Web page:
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Thanks for the coupon - I've been meaning to send you a donation for the free version but hadn't quite gotten around to it. The new version is very cool! While I like being able to try out a program first (I've regretted a couple of purchases), I have no trouble paying someone for their hard work. The new version looks very nice and adds some functions that I really like. I'll have to check out the ways to sync the time - for me it's been fine just make sure that the GPS and the camera are showing the same minute at the beginning of my walk.

Is geotagging pictures something I have to have? No, but it's fun and I enjoy it. I'm looking forward to using it on vacation, it'll help me figure out where the pictures were taken. Perhaps I'll get a smaller GPS later on, but for now I'll continue to use my mapping GPS, something I use for hiking anyway.

Thanks again, I'm glad I found your program!
06-22-2009, 05:02 AM   #42
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QuoteOriginally posted by ChrisPlatt Quote
Just because we have the ability to collect data doesn't mean we should.

Chris
no perhaps not, but just try to go back 25 years later and with no date or location stamp just try to remember what you did, and where you were.

geo tagging is a useful tool to help you organize.

In addition, how many people go on a trip and visit 2-3 similar placesm then can't sort the photo's out afterward. Not everyone takes a computer along, or makes notes of every where they visit.

if you can locate the photo on a map, then maybe you can remember or learn where you took it
06-23-2009, 11:46 AM   #43
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QuoteOriginally posted by ChrisPlatt Quote
Just because we have the ability to collect data doesn't mean we should.
Chris, perhaps you could explain this comment more. How exactly is photography harmed or diminished by recording the location that the photo was taken? Isn't all EXIF & IPTC information the same, just perhaps more precise, than a photographer jotting down notes?

I have seen several excellent examples of how this additional information benefits and enhances the photographic experience. Plus, I have a particular interest in learning how to incorporate geotagging into my workflow so that I'll be able to look back and remember more about my photogrpahs.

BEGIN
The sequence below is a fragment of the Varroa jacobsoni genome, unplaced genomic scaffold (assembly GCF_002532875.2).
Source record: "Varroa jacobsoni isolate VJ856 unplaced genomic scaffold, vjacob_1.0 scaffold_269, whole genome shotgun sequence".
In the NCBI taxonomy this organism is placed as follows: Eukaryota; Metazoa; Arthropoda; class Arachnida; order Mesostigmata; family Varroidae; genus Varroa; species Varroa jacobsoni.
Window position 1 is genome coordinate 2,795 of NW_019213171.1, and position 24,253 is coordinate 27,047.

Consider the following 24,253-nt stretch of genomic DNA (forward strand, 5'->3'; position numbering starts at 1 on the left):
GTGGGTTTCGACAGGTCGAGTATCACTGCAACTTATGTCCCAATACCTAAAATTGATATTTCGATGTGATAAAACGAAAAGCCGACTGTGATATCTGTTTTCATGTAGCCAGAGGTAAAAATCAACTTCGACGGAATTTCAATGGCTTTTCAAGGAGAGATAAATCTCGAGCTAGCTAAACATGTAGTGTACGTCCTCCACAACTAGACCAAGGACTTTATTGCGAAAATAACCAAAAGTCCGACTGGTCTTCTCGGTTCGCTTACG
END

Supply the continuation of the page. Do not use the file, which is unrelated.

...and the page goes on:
Your comment just seems contrarian for the sake of contrarianism, and certainly of no help to anyone.
06-24-2009, 02:25 AM   #44
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QuoteOriginally posted by indytax Quote
Chris, perhaps you could explain this comment more. How exactly is photography harmed or diminished by recording the location that the photo was taken? Isn't all EXIF & IPTC information the same, just perhaps more precise, than a photographer jotting down notes?

I have seen several excellent examples of how this additional information benefits and enhances the photographic experience. Plus, I have a particular interest in learning how to incorporate geotagging into my workflow so that I'll be able to look back and remember more about my photogrpahs.

Your comment just seems contrarian for the sake of contrarianism, and certainly of no help to anyone.
I cannot understand your criticism of Chris' remark.

Location data might be very sensitive. If for example you take images in a private house or garden and because they are so great publish these on Flickr or any other online medium, you will also give away the exact private location.

Chris is making a very valid point, because 90% (my assumption) of people publishing their images online will simply not think about removing sensible data from their images.

I agree, that adding location data to images can be very helpful, if you retain a functional data base of images - but it adds another potential way to publish sensitive data.

Think especially about the potential for compensation claims: You publish (don't take that personal) a great shot of a rare antique item - a real gem. It was takern in the house of a friend. Anybody on Flickr can then see the location. If the item is stolen by a burglar, your former friend would have a good case to sue you, because you gave away (even unwillingly or unknowingly) the exact location of the gem.

Also, even if there wasn't any kind of burglary, any published image which was taken on private property might give reason for a law suite due to violating data protection acts.

So, if adding location data, the photographer should be very well aware of the possible consequences and should be capable to remove these sensible data, when publishing his images. It is not a coincidence, that exact location data, which can be accumulated and mixed with other data, are very highly regarded on the market.

Ben
06-24-2009, 04:01 AM   #45
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Paranoia strikes deep/Into your life it will creep